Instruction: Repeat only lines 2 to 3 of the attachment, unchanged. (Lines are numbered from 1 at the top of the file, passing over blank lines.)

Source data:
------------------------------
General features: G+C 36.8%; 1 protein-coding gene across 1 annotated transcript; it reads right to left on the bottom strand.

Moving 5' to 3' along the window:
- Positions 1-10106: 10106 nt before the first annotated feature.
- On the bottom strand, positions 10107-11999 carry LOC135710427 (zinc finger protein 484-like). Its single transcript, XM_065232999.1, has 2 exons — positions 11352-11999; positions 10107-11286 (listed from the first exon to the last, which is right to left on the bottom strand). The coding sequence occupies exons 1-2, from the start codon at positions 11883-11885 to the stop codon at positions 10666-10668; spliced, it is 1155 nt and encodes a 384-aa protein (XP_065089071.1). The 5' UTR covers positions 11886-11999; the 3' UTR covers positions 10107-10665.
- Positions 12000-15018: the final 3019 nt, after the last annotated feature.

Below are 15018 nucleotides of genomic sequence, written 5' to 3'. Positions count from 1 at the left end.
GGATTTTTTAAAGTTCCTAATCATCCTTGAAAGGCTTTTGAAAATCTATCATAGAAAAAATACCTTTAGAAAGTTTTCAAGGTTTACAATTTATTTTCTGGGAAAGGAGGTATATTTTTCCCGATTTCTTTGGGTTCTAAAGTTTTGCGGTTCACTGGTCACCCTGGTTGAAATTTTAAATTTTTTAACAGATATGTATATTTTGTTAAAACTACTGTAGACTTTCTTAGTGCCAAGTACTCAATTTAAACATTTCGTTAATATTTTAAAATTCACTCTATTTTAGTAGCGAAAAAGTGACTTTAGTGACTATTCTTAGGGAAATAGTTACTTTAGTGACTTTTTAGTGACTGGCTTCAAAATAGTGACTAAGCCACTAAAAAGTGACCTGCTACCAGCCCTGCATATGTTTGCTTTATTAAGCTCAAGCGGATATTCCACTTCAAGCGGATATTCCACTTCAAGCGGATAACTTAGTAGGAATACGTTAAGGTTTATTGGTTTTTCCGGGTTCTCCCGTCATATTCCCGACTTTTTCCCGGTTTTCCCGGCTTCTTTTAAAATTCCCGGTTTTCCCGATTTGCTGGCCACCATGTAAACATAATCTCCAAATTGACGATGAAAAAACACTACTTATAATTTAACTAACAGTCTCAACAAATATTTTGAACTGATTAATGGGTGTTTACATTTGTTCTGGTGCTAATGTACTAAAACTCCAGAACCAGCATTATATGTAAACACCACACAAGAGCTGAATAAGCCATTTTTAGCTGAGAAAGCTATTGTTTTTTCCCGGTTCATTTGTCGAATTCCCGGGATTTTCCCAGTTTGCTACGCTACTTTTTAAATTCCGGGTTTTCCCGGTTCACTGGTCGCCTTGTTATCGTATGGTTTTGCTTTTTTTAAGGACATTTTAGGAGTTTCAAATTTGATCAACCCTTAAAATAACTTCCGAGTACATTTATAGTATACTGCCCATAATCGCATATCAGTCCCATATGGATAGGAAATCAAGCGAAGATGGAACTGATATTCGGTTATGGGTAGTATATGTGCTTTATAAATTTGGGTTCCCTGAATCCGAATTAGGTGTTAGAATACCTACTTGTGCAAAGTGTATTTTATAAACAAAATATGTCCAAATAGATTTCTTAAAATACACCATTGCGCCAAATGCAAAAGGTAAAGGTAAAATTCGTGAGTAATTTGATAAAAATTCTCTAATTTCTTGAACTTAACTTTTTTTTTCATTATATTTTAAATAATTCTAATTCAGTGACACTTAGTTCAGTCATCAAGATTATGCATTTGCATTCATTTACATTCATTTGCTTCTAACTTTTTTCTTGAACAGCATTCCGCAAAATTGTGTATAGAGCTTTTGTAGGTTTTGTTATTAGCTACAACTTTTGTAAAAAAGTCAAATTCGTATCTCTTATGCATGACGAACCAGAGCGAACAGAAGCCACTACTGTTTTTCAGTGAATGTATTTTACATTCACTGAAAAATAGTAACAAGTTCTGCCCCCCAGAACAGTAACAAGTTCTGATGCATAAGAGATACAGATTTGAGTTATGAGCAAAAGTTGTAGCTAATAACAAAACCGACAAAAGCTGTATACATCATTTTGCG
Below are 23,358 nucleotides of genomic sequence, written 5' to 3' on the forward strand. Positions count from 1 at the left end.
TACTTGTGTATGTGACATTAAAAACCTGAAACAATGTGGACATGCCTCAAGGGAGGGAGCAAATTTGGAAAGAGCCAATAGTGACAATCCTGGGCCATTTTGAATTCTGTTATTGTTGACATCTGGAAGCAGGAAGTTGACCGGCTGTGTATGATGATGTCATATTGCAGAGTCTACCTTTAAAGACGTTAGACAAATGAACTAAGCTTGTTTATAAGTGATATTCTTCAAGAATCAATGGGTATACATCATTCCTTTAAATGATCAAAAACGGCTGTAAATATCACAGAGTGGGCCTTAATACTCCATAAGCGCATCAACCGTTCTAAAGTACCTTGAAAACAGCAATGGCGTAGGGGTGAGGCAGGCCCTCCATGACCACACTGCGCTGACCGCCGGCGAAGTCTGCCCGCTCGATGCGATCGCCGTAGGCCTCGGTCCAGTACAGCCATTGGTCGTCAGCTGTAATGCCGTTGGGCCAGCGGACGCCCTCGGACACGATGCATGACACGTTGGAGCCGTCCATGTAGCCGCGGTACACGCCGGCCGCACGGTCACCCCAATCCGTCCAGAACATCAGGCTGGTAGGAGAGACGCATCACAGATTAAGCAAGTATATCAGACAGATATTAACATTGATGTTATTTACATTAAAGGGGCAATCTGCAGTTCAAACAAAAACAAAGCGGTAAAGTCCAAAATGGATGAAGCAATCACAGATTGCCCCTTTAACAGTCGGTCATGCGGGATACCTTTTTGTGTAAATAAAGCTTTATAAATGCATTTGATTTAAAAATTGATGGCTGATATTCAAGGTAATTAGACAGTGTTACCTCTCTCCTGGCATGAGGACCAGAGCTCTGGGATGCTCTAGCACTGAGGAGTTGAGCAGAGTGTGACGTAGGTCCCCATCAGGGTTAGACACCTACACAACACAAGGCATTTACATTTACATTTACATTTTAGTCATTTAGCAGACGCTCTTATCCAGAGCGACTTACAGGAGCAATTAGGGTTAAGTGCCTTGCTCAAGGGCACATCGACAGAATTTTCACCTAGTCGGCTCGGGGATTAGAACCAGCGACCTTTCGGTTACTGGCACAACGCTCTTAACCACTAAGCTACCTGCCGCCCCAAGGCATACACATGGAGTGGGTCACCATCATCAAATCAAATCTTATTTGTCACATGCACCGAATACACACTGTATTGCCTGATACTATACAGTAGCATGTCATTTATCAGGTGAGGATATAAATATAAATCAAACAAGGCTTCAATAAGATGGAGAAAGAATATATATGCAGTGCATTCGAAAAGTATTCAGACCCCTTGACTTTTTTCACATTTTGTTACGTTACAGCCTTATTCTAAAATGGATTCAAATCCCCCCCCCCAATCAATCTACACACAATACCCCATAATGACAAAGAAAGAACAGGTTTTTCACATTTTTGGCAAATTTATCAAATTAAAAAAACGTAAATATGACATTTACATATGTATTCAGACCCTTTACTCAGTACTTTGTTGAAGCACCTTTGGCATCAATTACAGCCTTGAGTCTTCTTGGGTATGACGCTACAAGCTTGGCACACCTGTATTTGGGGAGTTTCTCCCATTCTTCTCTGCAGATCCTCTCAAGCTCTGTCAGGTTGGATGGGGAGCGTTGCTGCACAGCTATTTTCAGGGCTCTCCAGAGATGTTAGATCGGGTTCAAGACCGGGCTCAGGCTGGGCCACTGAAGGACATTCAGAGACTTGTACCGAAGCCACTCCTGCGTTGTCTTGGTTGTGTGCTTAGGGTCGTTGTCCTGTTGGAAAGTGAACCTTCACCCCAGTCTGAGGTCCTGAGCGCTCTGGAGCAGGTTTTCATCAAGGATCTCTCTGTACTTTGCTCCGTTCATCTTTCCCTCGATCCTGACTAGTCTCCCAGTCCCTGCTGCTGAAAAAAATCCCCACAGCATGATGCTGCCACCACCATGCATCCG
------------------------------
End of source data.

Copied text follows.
Moving 5' to 3' along the window:
- Positions 1-10106: 10106 nt before the first annotated feature.